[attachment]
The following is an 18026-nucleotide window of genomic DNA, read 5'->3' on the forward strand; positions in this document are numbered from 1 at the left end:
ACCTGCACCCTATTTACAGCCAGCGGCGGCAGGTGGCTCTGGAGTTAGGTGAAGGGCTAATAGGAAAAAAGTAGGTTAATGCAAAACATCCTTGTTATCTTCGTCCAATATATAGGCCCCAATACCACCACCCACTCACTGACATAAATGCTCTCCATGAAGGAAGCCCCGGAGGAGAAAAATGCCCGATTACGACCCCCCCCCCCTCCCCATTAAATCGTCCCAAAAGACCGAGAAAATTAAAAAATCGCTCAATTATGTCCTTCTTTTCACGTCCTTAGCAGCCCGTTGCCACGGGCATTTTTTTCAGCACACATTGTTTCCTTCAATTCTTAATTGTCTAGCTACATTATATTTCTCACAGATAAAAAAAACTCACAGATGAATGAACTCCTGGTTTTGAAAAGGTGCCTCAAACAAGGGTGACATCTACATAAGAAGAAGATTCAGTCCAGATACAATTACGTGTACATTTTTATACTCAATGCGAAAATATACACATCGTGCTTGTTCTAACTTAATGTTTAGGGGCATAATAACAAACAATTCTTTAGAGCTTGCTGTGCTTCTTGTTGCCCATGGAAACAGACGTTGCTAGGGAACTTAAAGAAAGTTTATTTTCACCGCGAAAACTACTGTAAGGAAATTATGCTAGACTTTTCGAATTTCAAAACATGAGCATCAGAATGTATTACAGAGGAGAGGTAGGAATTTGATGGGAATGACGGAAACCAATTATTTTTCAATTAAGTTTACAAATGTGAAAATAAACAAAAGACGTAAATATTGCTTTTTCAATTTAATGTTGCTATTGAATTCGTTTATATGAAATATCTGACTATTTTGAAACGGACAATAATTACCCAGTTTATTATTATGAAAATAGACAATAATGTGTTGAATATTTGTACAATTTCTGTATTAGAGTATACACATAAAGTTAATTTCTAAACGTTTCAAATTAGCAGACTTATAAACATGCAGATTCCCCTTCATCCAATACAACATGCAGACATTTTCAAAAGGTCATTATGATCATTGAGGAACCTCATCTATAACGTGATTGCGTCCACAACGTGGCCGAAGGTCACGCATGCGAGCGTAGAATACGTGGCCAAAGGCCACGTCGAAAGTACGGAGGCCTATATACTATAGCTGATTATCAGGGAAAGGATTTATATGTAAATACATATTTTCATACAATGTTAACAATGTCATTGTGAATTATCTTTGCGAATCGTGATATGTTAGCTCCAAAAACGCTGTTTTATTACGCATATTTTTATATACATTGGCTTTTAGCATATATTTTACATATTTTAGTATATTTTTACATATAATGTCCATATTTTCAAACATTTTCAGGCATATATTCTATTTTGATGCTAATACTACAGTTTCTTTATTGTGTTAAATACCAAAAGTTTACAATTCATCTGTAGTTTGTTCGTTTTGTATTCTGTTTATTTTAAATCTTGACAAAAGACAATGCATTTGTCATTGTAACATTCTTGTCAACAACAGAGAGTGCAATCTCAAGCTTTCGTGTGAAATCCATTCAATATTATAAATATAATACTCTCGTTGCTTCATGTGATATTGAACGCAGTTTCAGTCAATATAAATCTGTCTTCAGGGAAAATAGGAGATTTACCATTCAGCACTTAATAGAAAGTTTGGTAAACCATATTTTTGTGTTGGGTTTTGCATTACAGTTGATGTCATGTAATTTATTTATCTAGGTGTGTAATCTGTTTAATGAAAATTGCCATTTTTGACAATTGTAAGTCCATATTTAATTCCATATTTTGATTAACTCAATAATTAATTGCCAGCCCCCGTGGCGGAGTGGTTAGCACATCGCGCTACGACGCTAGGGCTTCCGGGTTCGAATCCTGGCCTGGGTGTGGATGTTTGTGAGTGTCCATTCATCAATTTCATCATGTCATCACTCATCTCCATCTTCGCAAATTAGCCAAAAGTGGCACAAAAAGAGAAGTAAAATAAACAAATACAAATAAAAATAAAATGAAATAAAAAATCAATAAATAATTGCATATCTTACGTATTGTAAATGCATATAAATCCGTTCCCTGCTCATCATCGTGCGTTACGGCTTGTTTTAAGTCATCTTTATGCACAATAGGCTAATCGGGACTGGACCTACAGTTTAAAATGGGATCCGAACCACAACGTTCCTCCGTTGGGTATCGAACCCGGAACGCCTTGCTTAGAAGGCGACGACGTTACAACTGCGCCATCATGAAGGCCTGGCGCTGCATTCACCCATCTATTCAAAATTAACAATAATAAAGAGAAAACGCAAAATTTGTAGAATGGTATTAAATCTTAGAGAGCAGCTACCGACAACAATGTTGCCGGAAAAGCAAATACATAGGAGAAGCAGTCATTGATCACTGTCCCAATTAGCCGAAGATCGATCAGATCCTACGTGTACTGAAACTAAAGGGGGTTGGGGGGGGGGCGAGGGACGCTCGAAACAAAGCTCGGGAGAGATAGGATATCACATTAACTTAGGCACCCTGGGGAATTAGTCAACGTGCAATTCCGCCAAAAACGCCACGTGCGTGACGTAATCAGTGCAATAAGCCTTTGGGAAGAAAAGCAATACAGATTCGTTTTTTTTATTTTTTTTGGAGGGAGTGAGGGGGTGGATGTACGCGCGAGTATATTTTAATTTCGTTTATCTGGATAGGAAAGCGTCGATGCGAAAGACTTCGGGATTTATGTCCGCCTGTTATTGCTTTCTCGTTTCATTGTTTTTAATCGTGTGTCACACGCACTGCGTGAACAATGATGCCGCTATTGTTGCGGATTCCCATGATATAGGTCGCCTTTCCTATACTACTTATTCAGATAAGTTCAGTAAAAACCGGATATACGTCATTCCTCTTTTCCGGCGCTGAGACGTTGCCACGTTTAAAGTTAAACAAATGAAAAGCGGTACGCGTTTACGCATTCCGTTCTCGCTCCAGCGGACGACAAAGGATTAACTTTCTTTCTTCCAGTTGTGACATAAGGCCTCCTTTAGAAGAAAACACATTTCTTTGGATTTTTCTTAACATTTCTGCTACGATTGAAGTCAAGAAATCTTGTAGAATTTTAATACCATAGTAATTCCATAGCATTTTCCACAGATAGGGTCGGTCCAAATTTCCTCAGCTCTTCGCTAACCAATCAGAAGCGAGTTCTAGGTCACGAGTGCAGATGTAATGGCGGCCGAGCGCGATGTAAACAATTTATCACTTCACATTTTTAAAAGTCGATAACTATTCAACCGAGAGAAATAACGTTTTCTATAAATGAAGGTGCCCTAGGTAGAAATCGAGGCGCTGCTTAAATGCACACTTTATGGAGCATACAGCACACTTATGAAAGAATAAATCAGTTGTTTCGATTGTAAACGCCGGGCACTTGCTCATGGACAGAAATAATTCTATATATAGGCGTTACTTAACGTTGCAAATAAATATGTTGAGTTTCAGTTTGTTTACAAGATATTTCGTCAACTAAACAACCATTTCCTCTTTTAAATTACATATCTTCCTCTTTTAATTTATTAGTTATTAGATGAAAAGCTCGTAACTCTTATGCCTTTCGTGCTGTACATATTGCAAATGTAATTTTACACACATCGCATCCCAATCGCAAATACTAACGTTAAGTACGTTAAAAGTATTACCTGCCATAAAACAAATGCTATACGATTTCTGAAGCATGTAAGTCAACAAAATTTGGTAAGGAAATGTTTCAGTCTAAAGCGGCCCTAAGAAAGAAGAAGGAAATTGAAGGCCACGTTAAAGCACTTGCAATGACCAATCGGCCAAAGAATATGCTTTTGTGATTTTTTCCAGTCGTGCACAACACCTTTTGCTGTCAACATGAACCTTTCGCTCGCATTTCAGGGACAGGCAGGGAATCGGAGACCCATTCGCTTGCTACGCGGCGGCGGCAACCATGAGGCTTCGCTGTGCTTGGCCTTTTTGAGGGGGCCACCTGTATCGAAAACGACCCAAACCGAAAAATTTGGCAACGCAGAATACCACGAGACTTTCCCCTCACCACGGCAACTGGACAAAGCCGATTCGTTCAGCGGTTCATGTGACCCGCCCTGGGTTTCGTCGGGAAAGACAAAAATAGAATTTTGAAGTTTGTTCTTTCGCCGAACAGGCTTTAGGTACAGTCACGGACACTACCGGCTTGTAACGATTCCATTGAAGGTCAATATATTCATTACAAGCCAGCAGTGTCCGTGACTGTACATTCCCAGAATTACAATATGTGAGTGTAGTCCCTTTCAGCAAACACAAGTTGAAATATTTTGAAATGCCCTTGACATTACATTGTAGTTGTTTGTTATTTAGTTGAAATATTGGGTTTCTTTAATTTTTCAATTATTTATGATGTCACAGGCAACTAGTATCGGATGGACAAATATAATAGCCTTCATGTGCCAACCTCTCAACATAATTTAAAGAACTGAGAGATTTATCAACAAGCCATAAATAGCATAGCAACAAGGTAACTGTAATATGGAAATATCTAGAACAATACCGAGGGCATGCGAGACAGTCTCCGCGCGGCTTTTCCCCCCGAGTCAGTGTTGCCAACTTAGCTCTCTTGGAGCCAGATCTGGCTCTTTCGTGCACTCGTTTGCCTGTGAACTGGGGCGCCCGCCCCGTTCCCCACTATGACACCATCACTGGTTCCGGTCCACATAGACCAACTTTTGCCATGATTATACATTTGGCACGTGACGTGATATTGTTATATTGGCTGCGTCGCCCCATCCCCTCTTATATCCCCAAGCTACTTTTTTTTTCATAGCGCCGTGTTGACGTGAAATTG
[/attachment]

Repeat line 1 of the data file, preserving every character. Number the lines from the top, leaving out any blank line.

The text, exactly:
The following is an 18026-nucleotide window of genomic DNA, read 5'->3' on the forward strand; positions in this document are numbered from 1 at the left end: